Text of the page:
Business Process Management (BPM) engines promise to help simplify business workflow any time a process can be automated, monitored and improved. This field has traditionally been dominated by commercial offerings, and cost has often kept them out of reach for many users. The popularity of JBoss Drools open-source rules engine is helping to build awareness for the power of BPM, and there are many other options including Intalio, ProcessMaker,...
JBoss Drools provides an integrated platform for rules, workflow, and event processing. Drools 5.0, the newest release of the platform, is broken into four parts. Drools Guvnor is a business rules management system, Drools Expert is a rules engine, Drools Flow is a workflow engine, and Drools Fusion enables complex event processing (CEP). Drools 5.0 also includes a new API. Mark Proctor, JBoss Rules lead, recently gave a presentation on how to address certain challenges while using Drools. Eric Charpentier of consultancy Primatex commented about Drools on the Primatex blog. "The Drools team obviously is inspired by some commercial products, but they will usually take it to the next level," wrote Charpentier. Charpentier commends the upcoming support of BPMN in Drools v5.1 but claims the documentation for installing and running Drools is "a bit weak."
Intalio's open source BPM tools are built around the Eclipse STP BPMN modeler and the Apache BPEL engine. Intalio BPMN Designer can turn a model into an executable BPEL process without having to write any code when executed on the Intalio BPEL server.In his post on BPM 2.0, Intalio CEO Ismael Ghalini talks about some of the trends in the BPM field since writing the first paper six years ago. He said that many early adopters tried using BPM tools only to be frustrated. He said that BPM 2.0-style tools like Intalio|Works can be used by PHP and developers can be deployed in one click.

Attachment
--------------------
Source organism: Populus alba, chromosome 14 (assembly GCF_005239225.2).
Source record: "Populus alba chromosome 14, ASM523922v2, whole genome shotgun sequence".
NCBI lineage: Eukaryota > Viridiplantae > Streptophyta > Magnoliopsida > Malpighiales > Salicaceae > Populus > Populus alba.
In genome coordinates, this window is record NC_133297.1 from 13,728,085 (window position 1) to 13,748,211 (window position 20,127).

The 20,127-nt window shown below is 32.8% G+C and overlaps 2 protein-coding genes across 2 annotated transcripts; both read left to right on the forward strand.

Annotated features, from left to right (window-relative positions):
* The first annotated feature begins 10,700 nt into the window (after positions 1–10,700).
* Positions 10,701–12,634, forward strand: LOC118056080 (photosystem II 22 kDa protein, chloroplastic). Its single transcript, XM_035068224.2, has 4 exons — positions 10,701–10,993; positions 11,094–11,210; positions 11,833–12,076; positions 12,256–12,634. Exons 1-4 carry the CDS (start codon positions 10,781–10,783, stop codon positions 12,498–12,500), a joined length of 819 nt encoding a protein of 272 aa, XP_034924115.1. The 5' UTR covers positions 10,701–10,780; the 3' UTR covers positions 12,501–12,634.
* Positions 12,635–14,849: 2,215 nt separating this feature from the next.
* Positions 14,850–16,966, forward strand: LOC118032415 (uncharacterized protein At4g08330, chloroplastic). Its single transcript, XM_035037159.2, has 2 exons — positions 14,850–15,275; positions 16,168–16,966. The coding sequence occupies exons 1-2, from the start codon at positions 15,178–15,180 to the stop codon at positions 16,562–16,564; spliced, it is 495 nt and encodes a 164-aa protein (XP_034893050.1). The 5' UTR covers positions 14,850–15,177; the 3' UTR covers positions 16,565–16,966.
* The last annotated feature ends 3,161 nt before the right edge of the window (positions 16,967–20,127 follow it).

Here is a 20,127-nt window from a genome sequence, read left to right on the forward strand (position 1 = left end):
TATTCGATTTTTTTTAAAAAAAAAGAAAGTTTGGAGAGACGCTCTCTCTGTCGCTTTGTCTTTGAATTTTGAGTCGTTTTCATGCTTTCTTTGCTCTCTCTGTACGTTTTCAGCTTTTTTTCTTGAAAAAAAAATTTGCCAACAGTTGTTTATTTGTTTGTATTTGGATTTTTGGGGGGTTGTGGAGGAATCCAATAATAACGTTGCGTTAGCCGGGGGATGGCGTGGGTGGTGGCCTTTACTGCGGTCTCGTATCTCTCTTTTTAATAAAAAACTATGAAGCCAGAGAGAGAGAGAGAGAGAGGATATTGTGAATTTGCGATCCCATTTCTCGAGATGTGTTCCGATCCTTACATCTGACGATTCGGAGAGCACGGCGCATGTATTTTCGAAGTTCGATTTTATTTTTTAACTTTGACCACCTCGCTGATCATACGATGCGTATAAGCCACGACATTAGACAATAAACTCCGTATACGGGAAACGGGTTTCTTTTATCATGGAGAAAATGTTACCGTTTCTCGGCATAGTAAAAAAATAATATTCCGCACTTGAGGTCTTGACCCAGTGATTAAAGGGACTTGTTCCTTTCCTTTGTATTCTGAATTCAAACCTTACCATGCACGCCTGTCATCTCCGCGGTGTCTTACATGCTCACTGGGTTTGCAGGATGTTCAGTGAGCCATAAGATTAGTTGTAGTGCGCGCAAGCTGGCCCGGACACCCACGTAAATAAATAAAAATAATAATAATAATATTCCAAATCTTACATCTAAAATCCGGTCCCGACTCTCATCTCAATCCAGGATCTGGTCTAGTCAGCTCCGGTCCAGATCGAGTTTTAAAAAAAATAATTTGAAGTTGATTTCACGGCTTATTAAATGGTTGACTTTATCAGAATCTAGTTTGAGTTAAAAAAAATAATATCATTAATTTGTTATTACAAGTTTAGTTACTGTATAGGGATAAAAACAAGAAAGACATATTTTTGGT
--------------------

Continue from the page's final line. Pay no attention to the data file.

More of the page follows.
ProcessMaker is an open source BPM and workflow tool designed for small and medium sized businesses. It is intended to allow users with no programming experience to design and run workflows and automate processes across systems in different parts of the company such as human resources, finance, and operations. It allows a user to create a process by mashing up different services using a variety of templates. Randall Arnold provided an in-depth comparison of ProcessMaker to a few commercial tools. He concluded that while there is nothing wrong with the commercial offerings, ProcessMaker's open model is the future, assuming it reaches enough critical mass to attract enough mashup developers.
Bonita Open Solution is a fairly straightforward tool for building process-based applications. It includes components for drawing a process, connecting with existing applications and systems, and running the process with minimal coding by the user. Users can interact with tasks in a process through an inbox style interface that makes it easy to organize work, collaborate with co-workers and customers. The company recently announced updates such as a connector creation wizard, forms and applications editor, and data management editor, which are explained in a trilogy of posts by Rodrigue Le Gall.